Innocence; Science-fiction thriller, Japan, 2004; D: Mamoru Oshii, S: Akio Otsuka, Koichi Yamadera, Atsuko Tanaka
The future. Years after the events where Major Kusanagi went missing, her cyborg partner Bato is still working for the police, with a new partner, Togusa. They are currently investigating a crime series where sexoids - android sex toys - killed their owners screaming "Help me". Bato and Togusa discover that the Yakuza kidnapped girls in order to attach their personality in the sexoids, making them more "lively" for the customers. They apprehend the 'guy in charge', hacker Kim, whereas Kusanagi's personality uploads herself into one puppet and helps Bato rescue the girl who screamed for help.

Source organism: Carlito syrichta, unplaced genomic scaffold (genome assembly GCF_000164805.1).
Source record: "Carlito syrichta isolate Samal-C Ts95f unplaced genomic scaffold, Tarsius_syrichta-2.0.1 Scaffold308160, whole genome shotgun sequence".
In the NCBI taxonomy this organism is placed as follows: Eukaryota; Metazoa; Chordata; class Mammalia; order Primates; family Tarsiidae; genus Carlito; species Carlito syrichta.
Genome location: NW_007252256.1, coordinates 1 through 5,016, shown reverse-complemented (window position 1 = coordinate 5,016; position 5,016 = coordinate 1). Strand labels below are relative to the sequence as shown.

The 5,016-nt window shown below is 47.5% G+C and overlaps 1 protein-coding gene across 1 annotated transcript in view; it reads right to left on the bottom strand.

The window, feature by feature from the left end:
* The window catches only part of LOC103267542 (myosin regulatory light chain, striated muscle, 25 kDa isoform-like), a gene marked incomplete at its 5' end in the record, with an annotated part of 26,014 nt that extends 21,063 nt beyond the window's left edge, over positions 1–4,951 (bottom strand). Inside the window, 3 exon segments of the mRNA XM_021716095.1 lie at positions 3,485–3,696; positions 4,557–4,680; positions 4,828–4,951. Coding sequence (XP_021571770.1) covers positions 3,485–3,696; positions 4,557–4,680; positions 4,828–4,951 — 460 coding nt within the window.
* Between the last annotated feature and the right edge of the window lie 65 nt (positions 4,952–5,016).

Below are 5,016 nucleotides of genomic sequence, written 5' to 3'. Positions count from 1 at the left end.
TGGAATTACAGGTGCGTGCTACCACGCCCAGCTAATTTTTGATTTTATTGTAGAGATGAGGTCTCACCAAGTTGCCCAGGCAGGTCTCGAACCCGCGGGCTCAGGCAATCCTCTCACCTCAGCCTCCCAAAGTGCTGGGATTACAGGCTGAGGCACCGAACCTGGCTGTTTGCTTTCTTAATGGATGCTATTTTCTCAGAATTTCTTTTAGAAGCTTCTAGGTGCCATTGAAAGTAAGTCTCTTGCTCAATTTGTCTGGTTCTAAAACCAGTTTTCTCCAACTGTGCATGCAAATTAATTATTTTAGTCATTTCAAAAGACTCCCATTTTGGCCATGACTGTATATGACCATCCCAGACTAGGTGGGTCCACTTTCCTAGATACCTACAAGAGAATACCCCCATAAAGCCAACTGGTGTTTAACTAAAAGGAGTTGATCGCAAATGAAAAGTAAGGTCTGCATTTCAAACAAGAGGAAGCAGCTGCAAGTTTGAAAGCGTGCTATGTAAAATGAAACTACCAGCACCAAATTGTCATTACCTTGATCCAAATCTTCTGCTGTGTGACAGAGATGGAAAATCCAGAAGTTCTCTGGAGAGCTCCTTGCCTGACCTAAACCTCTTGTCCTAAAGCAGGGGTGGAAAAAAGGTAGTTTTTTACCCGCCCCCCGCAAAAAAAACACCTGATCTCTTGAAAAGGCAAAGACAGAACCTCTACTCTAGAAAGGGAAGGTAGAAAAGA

The first ever anime nominated for the Golden Palm in Cannes, "Innocence" is an even better sequel to the hyped, though too rigid original cyberpunk classic "Ghost in the Shell", relying not so much on grey-bleak atmosphere anymore, instead offering an engaging story with a clearer oversight. A philosophical essay disguised as an action thriller, "Innocence" presents a collection of quotes, thoughts and rants about human existence - even though the Schwarzenegger-type protagonist Bato seems like an unlikely philosopher, he says a few great quotes in the most unlikely situations: "If the essence of life is information that is carried in DNA, then society and civilization are just colossal memory storage systems and a metropolis like this one is just a sprawling external memory." There are also other good contemplations ("You don't have to be Caesar to understand Caesar"), an occasional vivid detail about the blend between humans and robots (upon getting a new robotic hand with instructions, Bato sums it up with: "The more I use it, the more it will seem like my own") whereas the protagonists even cite Confucius! Even though director Mamoru Oshii is not as pretentious here as he was in "Angel's Egg", "Innocence" is still humorless and excessively dark, whereas the story is rather vague, which is a burden especially in the rather disappointing end. Still, this sequel is definitely not an "empty shell", but has spirit.